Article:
It was a test of our fortitude that we finally found our campground, Moorhampton Caravan Club, €20.28. Susan took us through the villages and farmlands of Hereford—square Norman towers with arrow-slits, thatched pubs, tiny Victorian railway stations resting in a countryside of high hedges and a patchwork quilt of fields dotted with sheep.
As we bounced down a rabbit warren of roads, I was taken with the town of Hope-Under-Dinmore. What exactly does that mean? Would you say you were from Hope or use the entire name? We cut in and out of Wales and England, the River Wye separating a portion of the two countries. With a map open on my lap, the directions in the camping book, a little GPS assistance from Susan and a fair amount of cursing, we arrived at 5:05 pm, 5 minutes after closing. Lucky for us, there was a sign on the reception door letting us know we could pick any spot and pay up in the morning.
Exhausted, we collapsed with our books and went to bed early. We had a big day planned yet again for the next day, but couldn’t leave until after 9:30 when the office opened—so, getting up early as usual, we read for 2 hours.
We drove into Hay-on-Wye, “The Book Town,” with the idea of selling all our books. Fortunately, there was a huge, 400-car parking lot at the top of town. We loaded our backpacks and, hunched over with the weight of 38 books, approached the first of the 31 possible bookstores in town.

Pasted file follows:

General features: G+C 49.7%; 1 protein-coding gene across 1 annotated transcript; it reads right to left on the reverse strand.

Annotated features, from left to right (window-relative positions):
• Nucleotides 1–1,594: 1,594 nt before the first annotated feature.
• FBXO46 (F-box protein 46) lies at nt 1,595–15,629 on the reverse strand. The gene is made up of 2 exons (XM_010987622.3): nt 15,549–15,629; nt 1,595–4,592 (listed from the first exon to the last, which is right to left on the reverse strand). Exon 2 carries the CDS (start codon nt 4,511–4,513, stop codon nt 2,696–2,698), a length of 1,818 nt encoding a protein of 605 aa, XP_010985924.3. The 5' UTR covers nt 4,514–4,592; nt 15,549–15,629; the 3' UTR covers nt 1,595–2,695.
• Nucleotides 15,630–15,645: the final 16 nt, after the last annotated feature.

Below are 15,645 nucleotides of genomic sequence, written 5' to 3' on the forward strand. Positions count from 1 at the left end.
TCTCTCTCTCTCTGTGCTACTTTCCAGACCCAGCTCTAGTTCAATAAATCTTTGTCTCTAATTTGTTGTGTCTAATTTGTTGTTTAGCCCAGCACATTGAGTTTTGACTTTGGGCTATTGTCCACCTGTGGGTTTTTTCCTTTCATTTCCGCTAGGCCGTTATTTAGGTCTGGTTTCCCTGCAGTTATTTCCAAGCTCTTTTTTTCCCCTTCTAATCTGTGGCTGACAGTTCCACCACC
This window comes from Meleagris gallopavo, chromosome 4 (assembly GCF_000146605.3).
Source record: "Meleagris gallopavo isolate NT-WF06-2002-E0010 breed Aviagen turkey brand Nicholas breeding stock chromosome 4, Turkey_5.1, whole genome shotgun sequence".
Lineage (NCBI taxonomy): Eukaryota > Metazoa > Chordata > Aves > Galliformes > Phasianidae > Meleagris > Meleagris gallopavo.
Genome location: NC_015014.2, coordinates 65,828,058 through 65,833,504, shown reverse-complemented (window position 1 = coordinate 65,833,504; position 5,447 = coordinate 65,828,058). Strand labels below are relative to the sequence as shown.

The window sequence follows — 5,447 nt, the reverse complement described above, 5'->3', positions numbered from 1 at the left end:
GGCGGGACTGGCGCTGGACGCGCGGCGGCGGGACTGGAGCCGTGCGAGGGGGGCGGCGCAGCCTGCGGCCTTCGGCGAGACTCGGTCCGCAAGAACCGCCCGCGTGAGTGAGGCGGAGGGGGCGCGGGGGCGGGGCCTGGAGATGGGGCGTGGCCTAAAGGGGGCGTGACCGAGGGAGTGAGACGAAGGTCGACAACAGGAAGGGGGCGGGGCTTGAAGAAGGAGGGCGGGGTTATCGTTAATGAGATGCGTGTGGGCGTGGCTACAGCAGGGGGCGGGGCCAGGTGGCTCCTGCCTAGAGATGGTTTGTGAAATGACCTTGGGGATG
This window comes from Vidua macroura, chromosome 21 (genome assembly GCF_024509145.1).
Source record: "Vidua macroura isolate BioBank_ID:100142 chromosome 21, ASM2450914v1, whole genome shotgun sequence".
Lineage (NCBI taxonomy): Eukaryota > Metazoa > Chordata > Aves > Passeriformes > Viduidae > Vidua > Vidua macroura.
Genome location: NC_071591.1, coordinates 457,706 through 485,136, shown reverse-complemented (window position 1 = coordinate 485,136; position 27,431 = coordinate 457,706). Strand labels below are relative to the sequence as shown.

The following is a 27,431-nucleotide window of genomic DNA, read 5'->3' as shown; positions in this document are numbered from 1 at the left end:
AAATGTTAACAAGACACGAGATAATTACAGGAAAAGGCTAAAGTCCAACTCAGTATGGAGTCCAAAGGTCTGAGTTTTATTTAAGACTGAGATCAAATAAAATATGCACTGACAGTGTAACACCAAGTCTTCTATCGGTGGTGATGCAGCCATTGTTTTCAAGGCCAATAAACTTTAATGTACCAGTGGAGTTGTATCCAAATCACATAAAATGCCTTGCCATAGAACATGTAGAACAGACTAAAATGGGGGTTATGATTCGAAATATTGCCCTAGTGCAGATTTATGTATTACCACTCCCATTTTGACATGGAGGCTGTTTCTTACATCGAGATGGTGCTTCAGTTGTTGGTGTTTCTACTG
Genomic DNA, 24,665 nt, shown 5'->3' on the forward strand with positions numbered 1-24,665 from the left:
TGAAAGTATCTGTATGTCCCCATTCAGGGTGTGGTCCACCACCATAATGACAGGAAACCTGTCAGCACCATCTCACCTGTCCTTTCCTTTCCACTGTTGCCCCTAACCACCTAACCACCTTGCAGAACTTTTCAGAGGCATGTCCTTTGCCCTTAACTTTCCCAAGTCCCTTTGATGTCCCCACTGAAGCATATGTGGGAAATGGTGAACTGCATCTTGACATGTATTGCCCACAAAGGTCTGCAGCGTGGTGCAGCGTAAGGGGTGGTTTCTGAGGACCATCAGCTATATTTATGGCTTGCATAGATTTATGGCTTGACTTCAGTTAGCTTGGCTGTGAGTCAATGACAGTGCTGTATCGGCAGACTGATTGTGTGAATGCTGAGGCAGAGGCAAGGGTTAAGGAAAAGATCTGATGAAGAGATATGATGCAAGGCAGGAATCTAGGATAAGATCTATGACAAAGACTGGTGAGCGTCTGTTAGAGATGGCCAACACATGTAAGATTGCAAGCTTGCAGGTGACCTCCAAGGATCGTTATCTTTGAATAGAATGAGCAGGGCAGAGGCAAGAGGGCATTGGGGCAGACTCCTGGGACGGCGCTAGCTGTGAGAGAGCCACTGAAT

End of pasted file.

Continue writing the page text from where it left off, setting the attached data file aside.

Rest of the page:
We sold 3 at the first shop, then most of the rest at another, Richard Booth’s Bookstore, which carries 500,000 books on all subjects. Richard Booth, in 1962, came up with the idea of turning the town into a booklovers attraction. We talked with the current owner, a woman from Marin County in California. She and her husband are retired and bought the bookstore for fun. I wish we’d had the time and the ability to browse and scoop up a few dozen more books. The shop was incredible.
With just a few of our beloved books left, mostly old ones that we had picked up elsewhere, we made our way to the local Oxfam and donated them. When I asked the woman how far Hay is from Wales, she told us we were in Wales but the grocery store down the block was in England. She has a friend whose house is in England but her backyard is in Wales. We now have an empty shelf inside Homer—we are beginning to divest ourselves of things we cannot bring home.
Driving on to our next destination, Bath, we stopped at a Welsh supermarket, Waitrose. We’ve never seen anything like it. We loved the clipboard set up to hold a shopping list. They also had handheld devices to enter the price of each of your items by swiping it across the bar code. When you’re done, you just go through the checkout, handing the device to the checker, pay up and you’re out the door. There was a place to store that on the handlebar, too. The devices are checked out at a desk in the front of the store.
Moving back into England, we crossed the bridge over the River Severn. Beautiful!
This time, we had the GPS coordinates for our campground and found it easily. It’s been far more difficult to find campgrounds in Britain. The coordinates do not always work for us—they often use minus numbers and our TomTom will not accept them. We were reminded of how much easier it was in Europe.
With our fridge and stove working again, we had one of our favorite meals, chicken with an Indian sauce over Basmati rice. The sauce is out of a jar and the rice is whole grain and boil-in-the-bag. Delicious!
Where is human nature so weak as in the bookstore? ~ Henry Ward Beecher